80. True Having multiple school options allows innovation and give parents options on their child's education. The main problem with public schools is the lack of teachers & educational professionals influence & impact on education policy & curriculum planning. true educators that teach, research and study education are strongly motivated in designing improved education. Schools need more funding for teacher&aides & additional stuff & more influence over curriculum planning rather than politics.

  81. also public school get all the low income, trouble and low-grading students who are refused entry into most private schools which has impacts on other students at the school and the overall school performance.

  82. Home school! Why do people always ignore the best form of education when they discuss school choice? Home school policy is critical.

  83. well, in Malaysia we have lots of school choices. the public school where most Malay go, the Chinese school, the Indian school, the catholic school, the Islamic school and the private/international school for the wealthy. did freaking great job in segregating us, barely ever see the races or faith mix. sure in theory everybody can choose which school to go to (except the school for the rich – you gotta be rich) but realistically people usually choose their race. we are a powder keg. 

  84. She needs to acknowledge her bias in that she works at a Catholic college and that her assertion about Catholic schools providing services to low-income and minority students is certainly not true in every Diocese.

  85. This is very misleading, one of the problems with the "freedom of choice" argument, is like that movie "Waiting for Superman" poorlow income students are less likely to have the opportunity to go to top privatecharter schools because they are far away from, poor neighborhoods and the poor peoples don't have the time to take off to submit the paperwork in hopes you might get in to a nice school like those ones.

  86. voucher schools promote inequalities along with school and social segregation. there is international evidence about the hypothesis that competition between schools for founding would increase the quality of education in schools its completely wrong. instead of that, voucher schools compete for enrolling students with higher SES therefore better educational backgrounds becouse they are easier and cheaper to educate, thus schools end up having better resoults from having "better" students, and poor kids gets relegated to poorer schools generating a vicious circle ending in a "segregation ladder" or social stratification. Chile its the best example, after 30 years od friedmans voucher model, now is the most socially segregated school system in all OCDE and PISA-applied countries.

  87. The angle on this video is way too far left. The subject should be looking at the camera or slightly to the left or right of the camera. This is tough to watch.

  88. did not work in Chile, the voucher system poster boy. It implies more segregation and school owners running a for-profit business. The US is going backwards is they opt for this model as public policy.

  89. the entire model of; September to June, 9 a.m. to 3 p.m. lumping the kids together by age and passing them along every year is archaic and should be abandoned. it holds back students who are ready for more challenges and withholds the extra time and attention from students who need it.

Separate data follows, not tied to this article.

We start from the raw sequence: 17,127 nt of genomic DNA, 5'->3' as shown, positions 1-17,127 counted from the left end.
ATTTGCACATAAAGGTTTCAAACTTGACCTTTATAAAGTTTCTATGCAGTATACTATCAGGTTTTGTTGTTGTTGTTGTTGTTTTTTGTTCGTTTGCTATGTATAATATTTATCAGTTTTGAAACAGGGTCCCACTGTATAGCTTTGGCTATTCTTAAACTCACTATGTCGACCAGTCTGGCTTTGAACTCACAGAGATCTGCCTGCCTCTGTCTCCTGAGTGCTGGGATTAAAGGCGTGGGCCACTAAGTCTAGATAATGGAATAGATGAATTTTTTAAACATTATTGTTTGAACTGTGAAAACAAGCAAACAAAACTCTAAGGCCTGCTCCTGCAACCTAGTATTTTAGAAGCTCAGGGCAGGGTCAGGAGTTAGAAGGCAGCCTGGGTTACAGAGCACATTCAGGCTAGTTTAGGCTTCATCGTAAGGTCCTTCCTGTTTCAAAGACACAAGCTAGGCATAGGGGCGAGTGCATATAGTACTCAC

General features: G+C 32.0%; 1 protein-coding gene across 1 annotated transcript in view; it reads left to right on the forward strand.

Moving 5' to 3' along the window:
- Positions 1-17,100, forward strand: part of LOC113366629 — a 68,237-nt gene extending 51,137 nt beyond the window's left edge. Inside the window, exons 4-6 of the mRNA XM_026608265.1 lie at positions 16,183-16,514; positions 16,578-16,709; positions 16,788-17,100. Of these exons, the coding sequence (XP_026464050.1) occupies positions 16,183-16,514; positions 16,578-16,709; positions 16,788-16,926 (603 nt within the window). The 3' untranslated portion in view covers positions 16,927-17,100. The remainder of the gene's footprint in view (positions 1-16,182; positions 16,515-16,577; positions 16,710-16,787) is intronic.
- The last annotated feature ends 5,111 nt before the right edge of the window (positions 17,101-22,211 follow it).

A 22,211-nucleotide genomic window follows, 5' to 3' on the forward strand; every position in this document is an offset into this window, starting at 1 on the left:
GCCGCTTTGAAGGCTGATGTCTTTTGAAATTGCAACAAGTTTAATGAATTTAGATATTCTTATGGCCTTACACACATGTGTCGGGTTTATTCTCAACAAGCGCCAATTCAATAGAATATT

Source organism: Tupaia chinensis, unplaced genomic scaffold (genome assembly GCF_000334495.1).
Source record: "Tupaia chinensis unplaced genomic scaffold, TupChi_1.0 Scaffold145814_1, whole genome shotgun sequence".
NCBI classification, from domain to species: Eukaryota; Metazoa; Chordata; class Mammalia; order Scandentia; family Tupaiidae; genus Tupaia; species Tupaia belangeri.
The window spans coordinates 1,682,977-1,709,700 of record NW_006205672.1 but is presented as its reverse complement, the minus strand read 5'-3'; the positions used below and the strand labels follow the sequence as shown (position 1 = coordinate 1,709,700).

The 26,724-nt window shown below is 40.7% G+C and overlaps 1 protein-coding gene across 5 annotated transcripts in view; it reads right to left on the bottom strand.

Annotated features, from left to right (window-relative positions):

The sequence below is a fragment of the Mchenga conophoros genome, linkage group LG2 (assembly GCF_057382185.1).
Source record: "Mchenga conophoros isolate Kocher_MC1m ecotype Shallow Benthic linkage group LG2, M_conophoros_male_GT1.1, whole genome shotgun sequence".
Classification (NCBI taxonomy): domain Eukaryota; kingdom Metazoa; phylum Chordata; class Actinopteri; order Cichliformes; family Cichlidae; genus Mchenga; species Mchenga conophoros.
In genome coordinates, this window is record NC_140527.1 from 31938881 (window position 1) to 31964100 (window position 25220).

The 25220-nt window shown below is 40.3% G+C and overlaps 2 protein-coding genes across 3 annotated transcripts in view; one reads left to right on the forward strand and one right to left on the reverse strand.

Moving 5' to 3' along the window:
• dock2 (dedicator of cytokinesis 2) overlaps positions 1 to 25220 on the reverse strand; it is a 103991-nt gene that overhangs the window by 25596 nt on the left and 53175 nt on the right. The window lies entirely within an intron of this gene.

90. only most European, Scandinavian and East Asian countries don't do this at all and are much more successful than any education program we ever put together. The problem is the bureaucracy in our education system form the current left and the religious right trying to get their way in the public sector. How about we follow the better models that work instead of privatizing and making our education a dog eat dog system.

  91. all schools are practically based on the same tragic level of dictating corrupted culture. No one provide or deliver education no one has taken in consideration price instead on judgment, No one has interest in developing personal qualities, No schools are playing the role of having fun as per matter of facts you can see students running at the ring bell and stress growing on Monday. Primary secondary level are a fraud to school services Kindergarten an illusion to what is to come.

  92. “There are no shekels without shackles. The government is never going to give you money without attached requirements, even for ‘opportunity scholarships,’ as vouchers are called today.

    Example: “A Florida proposal for school vouchers insisted that (1) you can’t require a child to attend a religious chapel, (2) you can’t discriminate in hiring practices, and (3) you can’t select students from just your church body, but must open the school to anyone who wants to attend. Also with the government’s fresh take on what constitutes male and female, your place of learning must provide transgender bathrooms.” Amireh Al-Haddad

    Vouchers are a Trojan Horse for private schools, because flowing right behind the money are the government regs that will make the private schools government schools. At that point there will be NO choice at any price, because all schools will have become the same.

  93. When you take money away from public schools, it immediately creates a brain drain. Good teachers, good students, good parents leave. What you have left is a shamble of segregation.